Will you enroll your child in activities like swimming lessons, kung fu or chess? Why not find that same class taught in your second language choice?
While it can be a bit more challenging to find that class, it is possible and then you kill two birds with one stone! Your child gets to partake in a fun activity while learning a second language at the same time! Kinesthetic learning (or tactile learning) is an educational style where children do a physical activity while learning, rather than simply listening to a teacher in a lecture-style format. Many children, especially wiggly ones, will learn much better with this active learning style than they would sitting at a desk learning a second language.
How can you go about finding classes offered in your second language choice?
Here are some ideas:
Tip 1: Call around to different sports classes to see if a slot can be offered in your second language choice. Perhaps you can find a school that has just opened up and they are willing to offer you a class in French, Spanish, etc. if you agree to get two or three of your friends to join in!
Tip 2: Check out areas in your neighborhood that might offer classes in a particular language. Perhaps there is a town nearby that has a large Hispanic population — you will probably be able to find a great sports class offered in Spanish there!
Tip 3: Post a free ad on www.craigslist.org to find someone who is willing to teach a sport/skill/activity to your child (and perhaps to a group of your friends’ children) in that second language.
Tip 4: If you are enrolled in a school or program for second language learning, ask one of the teachers if she would be interested in coming over on the weekend or after school to teach your child a sport or a hobby that she enjoys. For example, perhaps one of the teachers in your child’s school loves tennis. Ask that teacher to instruct your child in the sport while immersing him in the vocabulary for your second language. This teacher does not have to be a pro to teach your child tennis — the idea is that your child enjoys a new activity in an immersive language experience!
Tip 5: If you have a friend who speaks a second language fluently, ask her if she might offer a mini “class” for your child and hers in that second language. Perhaps your friend loves to sew, play golf or do art projects — what a great way for your child to engage in a new activity and learn vocabulary at the same time. Perhaps you can offer to pay for the materials in exchange for the lesson?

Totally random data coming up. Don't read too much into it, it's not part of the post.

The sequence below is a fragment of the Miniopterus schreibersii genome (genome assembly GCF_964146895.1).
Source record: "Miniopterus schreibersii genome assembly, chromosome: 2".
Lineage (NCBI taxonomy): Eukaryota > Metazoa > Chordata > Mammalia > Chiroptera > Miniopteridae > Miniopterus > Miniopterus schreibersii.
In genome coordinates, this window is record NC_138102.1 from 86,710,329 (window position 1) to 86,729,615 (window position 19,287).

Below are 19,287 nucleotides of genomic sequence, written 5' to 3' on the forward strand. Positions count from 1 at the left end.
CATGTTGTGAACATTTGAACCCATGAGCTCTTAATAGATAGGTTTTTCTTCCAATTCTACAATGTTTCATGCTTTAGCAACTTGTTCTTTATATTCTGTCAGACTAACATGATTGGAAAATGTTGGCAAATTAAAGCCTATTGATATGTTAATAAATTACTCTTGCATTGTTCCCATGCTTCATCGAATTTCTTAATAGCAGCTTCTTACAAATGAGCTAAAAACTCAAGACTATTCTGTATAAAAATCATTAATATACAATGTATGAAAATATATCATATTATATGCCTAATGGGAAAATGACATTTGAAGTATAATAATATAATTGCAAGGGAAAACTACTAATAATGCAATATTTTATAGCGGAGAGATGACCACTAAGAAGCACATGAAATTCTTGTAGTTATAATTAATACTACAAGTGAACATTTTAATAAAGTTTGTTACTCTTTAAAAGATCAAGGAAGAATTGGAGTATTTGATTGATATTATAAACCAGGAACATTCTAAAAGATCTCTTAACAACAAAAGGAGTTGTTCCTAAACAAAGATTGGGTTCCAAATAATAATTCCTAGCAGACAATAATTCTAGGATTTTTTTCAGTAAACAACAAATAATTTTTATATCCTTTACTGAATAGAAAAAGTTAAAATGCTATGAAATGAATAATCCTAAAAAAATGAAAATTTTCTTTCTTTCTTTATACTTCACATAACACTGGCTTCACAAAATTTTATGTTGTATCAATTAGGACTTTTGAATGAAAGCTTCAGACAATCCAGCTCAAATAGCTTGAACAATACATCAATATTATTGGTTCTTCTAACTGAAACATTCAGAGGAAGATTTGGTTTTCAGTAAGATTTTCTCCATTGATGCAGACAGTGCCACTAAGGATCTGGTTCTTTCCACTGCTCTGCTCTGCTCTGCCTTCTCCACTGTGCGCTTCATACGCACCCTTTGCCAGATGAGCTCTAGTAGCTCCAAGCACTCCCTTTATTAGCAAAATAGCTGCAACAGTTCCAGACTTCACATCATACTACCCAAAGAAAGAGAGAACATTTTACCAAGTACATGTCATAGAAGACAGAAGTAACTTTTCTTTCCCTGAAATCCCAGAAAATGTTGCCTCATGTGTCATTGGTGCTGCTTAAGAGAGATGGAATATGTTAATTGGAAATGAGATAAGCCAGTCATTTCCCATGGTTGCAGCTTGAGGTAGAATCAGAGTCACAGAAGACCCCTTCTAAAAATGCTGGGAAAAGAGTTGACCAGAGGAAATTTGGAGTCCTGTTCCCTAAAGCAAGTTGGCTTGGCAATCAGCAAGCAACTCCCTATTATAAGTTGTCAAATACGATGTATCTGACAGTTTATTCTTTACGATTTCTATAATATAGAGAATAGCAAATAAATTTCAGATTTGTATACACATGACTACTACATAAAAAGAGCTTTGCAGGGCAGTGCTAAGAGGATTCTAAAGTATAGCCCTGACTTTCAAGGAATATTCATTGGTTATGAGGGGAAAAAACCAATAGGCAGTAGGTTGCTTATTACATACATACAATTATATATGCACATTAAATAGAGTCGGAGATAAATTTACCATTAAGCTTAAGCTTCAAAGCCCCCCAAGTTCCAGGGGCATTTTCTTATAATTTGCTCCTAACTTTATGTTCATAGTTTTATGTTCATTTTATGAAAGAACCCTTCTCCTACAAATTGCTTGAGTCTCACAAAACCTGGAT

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We have discovered lots of great classes offered in Mandarin — sometimes you just have to ask.
Have fun with these classes! You don’t have to be enrolled in the class forever — especially if your child’s interest has declined in the activity. We typically do our classes for about 6 months to one year and then we move onto a new activity in Mandarin. This way my children learn the vocabulary for each hobby or sport in Mandarin well, and then they move on to something else. Many times, I throw them in an activity if I happen to meet someone who speaks the language who has a passion for a certain sport or other times, I drive by a class that has Chinese writing on the windows and then I “inquire within!”
We found this art program by chance! I had made a wrong turn and all of the sudden found myself parked in front of this art studio called “Wang’s Art Class” but the rest of the writing in the windows and the signs were in Chinese! I popped in and found a whole class of Mandarin speaking students learning Chinese! I enrolled my son on the spot! My son had been asking for art lessons ever since the first day of kindergarten when he sat next to his best friend who took art after school. Perfect! Win win!
However, it was actually tough for me to get the teacher to teach to him in Mandarin even though he spoke to the rest of the kids in Chinese. I kept on having to remind him to speak to my son in Chinese and he kept on saying that when he saw the blonde hair, he would automatically talk in English! I ended up staying for the first 10 minutes of every class just to make sure that the introductory lesson was in Mandarin and to gently remind the teacher to speak with him only in Chinese. By the end of our year, Lucas had learned lots of new art vocabulary in Mandarin and got confidence in drawing through the class! Now that my son is in 1st grade, we have since moved onto new activities, but it was a wonderful introduction to art for all of Kindergarten.
The following shows a short video of my son at his Mandarin art class.
Filed Under: Classes, Posts with Videos